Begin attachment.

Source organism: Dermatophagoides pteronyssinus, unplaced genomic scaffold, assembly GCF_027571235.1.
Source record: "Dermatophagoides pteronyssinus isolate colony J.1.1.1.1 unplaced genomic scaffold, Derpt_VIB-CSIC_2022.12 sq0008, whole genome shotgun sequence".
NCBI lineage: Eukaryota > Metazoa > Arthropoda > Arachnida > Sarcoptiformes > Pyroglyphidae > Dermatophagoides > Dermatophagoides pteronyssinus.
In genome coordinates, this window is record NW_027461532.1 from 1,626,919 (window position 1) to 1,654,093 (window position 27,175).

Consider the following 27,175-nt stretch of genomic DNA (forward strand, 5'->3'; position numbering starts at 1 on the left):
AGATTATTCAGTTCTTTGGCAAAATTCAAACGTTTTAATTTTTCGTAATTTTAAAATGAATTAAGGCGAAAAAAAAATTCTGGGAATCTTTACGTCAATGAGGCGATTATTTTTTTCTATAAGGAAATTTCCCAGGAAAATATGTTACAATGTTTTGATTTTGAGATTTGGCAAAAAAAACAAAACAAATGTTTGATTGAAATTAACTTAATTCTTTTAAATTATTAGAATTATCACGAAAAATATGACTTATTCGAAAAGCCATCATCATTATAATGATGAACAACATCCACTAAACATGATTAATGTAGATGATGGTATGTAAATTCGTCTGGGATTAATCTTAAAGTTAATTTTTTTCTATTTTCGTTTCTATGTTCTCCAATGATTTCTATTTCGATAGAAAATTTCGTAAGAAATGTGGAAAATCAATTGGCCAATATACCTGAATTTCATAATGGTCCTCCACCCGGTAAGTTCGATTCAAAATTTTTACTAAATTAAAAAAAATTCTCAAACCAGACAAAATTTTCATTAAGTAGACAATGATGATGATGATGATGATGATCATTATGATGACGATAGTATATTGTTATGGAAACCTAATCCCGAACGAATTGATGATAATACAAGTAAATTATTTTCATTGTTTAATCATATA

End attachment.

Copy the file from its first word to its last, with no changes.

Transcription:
Source organism: Dermatophagoides pteronyssinus, unplaced genomic scaffold, assembly GCF_027571235.1.
Source record: "Dermatophagoides pteronyssinus isolate colony J.1.1.1.1 unplaced genomic scaffold, Derpt_VIB-CSIC_2022.12 sq0008, whole genome shotgun sequence".
NCBI lineage: Eukaryota > Metazoa > Arthropoda > Arachnida > Sarcoptiformes > Pyroglyphidae > Dermatophagoides > Dermatophagoides pteronyssinus.
In genome coordinates, this window is record NW_027461532.1 from 1,626,919 (window position 1) to 1,654,093 (window position 27,175).

Consider the following 27,175-nt stretch of genomic DNA (forward strand, 5'->3'; position numbering starts at 1 on the left):
AGATTATTCAGTTCTTTGGCAAAATTCAAACGTTTTAATTTTTCGTAATTTTAAAATGAATTAAGGCGAAAAAAAAATTCTGGGAATCTTTACGTCAATGAGGCGATTATTTTTTTCTATAAGGAAATTTCCCAGGAAAATATGTTACAATGTTTTGATTTTGAGATTTGGCAAAAAAAACAAAACAAATGTTTGATTGAAATTAACTTAATTCTTTTAAATTATTAGAATTATCACGAAAAATATGACTTATTCGAAAAGCCATCATCATTATAATGATGAACAACATCCACTAAACATGATTAATGTAGATGATGGTATGTAAATTCGTCTGGGATTAATCTTAAAGTTAATTTTTTTCTATTTTCGTTTCTATGTTCTCCAATGATTTCTATTTCGATAGAAAATTTCGTAAGAAATGTGGAAAATCAATTGGCCAATATACCTGAATTTCATAATGGTCCTCCACCCGGTAAGTTCGATTCAAAATTTTTACTAAATTAAAAAAAATTCTCAAACCAGACAAAATTTTCATTAAGTAGACAATGATGATGATGATGATGATGATCATTATGATGACGATAGTATATTGTTATGGAAACCTAATCCCGAACGAATTGATGATAATACAAGTAAATTATTTTCATTGTTTAATCATATA